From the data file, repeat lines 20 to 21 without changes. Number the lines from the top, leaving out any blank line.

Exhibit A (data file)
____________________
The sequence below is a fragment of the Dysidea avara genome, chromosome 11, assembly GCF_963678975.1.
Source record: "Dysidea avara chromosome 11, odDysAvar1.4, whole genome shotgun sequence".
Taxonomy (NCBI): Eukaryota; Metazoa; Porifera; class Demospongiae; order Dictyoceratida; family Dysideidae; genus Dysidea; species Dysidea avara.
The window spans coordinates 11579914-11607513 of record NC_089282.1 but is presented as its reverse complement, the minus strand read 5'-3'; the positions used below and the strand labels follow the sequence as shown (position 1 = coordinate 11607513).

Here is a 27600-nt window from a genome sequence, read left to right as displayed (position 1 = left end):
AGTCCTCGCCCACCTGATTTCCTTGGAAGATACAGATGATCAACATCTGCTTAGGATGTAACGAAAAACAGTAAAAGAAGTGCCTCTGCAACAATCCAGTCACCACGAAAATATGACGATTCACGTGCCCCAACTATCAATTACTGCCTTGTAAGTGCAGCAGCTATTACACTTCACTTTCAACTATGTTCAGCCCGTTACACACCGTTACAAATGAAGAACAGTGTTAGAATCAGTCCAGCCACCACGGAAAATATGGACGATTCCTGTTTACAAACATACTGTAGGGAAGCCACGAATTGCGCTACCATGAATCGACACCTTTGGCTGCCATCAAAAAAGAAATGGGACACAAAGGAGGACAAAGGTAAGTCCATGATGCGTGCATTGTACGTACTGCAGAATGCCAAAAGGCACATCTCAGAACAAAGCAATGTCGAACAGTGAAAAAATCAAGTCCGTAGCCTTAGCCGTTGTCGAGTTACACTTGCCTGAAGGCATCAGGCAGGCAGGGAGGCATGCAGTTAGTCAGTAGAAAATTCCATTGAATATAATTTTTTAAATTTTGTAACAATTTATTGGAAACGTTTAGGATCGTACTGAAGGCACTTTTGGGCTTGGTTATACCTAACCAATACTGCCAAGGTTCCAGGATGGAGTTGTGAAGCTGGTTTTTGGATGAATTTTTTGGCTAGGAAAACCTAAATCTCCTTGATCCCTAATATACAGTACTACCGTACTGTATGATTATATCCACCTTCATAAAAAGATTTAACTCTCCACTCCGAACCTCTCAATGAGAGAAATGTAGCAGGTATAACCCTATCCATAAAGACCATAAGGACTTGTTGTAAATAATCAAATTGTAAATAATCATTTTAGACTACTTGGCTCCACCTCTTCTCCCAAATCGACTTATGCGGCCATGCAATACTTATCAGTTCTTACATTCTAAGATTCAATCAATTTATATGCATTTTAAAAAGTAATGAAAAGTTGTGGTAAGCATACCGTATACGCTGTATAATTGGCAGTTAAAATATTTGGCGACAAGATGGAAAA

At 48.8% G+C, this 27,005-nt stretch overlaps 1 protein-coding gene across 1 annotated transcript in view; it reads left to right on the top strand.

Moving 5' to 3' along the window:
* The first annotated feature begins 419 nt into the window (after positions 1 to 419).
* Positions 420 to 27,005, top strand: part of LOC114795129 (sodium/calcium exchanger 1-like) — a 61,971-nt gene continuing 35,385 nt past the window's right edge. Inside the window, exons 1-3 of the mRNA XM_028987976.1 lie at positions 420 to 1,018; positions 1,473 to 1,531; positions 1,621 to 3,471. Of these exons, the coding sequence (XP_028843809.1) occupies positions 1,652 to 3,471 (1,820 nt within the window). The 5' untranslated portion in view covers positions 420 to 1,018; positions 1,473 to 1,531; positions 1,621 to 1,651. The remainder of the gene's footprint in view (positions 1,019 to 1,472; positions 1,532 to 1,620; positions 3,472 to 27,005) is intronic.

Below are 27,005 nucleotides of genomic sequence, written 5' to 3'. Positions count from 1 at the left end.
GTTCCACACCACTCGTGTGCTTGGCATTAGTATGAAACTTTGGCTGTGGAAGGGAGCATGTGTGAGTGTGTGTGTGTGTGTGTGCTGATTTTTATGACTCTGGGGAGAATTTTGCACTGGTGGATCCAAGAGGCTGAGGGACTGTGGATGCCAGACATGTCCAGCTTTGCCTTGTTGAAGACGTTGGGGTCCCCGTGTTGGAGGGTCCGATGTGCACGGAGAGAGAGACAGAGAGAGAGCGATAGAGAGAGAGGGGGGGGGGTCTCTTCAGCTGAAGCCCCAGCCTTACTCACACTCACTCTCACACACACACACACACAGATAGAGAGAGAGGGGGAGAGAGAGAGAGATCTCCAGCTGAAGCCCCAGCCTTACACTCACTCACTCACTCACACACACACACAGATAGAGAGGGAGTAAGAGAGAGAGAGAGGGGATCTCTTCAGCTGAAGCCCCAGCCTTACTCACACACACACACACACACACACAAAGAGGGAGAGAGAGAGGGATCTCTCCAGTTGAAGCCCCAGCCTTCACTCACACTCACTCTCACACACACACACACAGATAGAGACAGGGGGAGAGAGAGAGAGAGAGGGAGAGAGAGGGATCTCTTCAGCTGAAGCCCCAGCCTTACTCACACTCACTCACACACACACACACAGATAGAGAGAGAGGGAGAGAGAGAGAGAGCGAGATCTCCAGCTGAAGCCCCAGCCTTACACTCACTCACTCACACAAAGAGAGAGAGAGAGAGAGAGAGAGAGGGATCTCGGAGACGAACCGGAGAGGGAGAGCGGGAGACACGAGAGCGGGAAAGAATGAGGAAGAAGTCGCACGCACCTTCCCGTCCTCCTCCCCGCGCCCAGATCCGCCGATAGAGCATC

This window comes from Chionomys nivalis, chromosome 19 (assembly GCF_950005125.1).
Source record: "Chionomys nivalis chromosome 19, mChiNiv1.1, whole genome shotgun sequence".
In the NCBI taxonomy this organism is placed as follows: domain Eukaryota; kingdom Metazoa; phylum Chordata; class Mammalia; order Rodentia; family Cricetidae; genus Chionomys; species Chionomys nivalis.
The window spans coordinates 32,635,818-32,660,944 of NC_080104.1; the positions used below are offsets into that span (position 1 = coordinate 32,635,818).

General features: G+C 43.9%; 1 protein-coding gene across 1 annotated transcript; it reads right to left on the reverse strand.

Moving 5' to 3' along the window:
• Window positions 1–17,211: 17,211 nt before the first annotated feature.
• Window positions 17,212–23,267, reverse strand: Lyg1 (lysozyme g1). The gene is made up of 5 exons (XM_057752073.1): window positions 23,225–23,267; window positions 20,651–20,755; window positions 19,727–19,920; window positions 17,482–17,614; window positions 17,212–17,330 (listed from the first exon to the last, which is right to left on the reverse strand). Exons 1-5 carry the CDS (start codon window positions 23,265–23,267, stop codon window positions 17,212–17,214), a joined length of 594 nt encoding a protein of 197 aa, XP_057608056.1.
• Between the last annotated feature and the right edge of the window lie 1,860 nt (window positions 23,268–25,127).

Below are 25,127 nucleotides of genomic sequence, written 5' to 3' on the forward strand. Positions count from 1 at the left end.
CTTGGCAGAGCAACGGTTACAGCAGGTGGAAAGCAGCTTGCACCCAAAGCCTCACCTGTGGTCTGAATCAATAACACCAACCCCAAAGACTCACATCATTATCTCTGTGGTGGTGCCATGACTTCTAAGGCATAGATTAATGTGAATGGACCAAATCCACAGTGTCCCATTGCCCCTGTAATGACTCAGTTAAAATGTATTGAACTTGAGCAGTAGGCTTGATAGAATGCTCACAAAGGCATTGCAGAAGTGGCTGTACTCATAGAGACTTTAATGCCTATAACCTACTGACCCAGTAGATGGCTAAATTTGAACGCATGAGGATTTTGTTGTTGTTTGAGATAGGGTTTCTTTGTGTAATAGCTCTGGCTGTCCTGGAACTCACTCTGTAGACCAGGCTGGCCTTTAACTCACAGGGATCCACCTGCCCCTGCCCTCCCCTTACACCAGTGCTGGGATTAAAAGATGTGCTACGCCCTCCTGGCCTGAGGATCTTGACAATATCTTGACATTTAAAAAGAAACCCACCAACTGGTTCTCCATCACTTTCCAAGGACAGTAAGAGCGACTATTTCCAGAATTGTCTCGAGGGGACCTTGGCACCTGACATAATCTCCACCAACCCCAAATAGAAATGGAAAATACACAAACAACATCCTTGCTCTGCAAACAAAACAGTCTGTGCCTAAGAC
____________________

• Window positions 17,212–23,267, reverse strand: Lyg1 (lysozyme g1). The gene is made up of 5 exons (XM_057752073.1): window positions 23,225–23,267; window positions 20,651–20,755; window positions 19,727–19,920; window positions 17,482–17,614; window positions 17,212–17,330 (listed from the first exon to the last, which is right to left on the reverse strand). Exons 1-5 carry the CDS (start codon window positions 23,265–23,267, stop codon window positions 17,212–17,214), a joined length of 594 nt encoding a protein of 197 aa, XP_057608056.1.
• Between the last annotated feature and the right edge of the window lie 1,860 nt (window positions 23,268–25,127).